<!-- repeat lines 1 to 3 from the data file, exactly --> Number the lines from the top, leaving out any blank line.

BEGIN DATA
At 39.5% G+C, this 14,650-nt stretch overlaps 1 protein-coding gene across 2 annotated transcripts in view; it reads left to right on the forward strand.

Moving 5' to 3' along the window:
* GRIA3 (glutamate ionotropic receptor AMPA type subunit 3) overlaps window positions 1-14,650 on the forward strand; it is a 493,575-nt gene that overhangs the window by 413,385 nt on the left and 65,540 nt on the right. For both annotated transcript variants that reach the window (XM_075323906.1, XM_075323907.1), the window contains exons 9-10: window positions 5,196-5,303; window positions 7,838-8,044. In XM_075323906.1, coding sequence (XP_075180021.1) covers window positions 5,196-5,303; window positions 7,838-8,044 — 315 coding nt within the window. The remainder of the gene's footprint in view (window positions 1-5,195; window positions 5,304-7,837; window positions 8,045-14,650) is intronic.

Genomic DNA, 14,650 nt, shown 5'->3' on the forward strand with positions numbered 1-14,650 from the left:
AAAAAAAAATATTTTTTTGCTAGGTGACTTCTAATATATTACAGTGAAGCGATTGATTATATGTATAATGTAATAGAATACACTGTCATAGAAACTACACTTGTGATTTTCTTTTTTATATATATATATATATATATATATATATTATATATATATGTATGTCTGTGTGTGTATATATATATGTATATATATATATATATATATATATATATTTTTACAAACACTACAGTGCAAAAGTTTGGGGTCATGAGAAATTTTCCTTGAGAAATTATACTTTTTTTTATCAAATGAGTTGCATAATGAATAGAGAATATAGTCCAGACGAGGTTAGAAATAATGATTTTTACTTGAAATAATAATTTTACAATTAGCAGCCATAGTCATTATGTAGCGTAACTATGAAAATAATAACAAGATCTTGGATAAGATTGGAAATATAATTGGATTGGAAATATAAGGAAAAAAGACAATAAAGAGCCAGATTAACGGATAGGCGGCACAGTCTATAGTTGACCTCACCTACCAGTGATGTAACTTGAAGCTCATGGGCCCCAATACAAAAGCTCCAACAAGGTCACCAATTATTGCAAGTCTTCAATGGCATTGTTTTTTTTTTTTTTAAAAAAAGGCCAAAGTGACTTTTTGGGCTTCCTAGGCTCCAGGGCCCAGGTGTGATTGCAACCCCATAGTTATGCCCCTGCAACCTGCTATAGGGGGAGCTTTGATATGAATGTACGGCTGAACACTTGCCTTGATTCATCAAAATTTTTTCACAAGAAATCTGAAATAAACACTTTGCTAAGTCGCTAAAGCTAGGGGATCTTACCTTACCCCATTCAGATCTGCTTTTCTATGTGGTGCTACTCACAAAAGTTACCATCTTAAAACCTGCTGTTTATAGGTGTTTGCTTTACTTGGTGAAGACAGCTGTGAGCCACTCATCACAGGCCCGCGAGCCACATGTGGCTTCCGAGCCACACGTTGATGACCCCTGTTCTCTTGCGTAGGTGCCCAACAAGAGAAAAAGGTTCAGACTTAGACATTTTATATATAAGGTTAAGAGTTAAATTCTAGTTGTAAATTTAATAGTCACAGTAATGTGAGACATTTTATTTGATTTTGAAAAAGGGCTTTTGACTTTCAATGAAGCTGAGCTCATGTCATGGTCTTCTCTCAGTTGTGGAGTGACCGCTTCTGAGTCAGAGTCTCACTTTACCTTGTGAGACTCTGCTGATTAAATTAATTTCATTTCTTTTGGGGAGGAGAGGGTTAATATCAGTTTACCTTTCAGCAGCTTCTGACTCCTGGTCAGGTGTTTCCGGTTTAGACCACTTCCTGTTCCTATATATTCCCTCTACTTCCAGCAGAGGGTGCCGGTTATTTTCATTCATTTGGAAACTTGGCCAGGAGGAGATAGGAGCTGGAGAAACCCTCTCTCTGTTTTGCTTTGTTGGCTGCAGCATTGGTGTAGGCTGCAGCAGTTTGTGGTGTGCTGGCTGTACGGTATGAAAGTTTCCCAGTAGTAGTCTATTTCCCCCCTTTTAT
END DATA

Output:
At 39.5% G+C, this 14,650-nt stretch overlaps 1 protein-coding gene across 2 annotated transcripts in view; it reads left to right on the forward strand.

Moving 5' to 3' along the window:
* GRIA3 (glutamate ionotropic receptor AMPA type subunit 3) overlaps window positions 1-14,650 on the forward strand; it is a 493,575-nt gene that overhangs the window by 413,385 nt on the left and 65,540 nt on the right. For both annotated transcript variants that reach the window (XM_075323906.1, XM_075323907.1), the window contains exons 9-10: window positions 5,196-5,303; window positions 7,838-8,044. In XM_075323906.1, coding sequence (XP_075180021.1) covers window positions 5,196-5,303; window positions 7,838-8,044 — 315 coding nt within the window. The remainder of the gene's footprint in view (window positions 1-5,195; window positions 5,304-7,837; window positions 8,045-14,650) is intronic.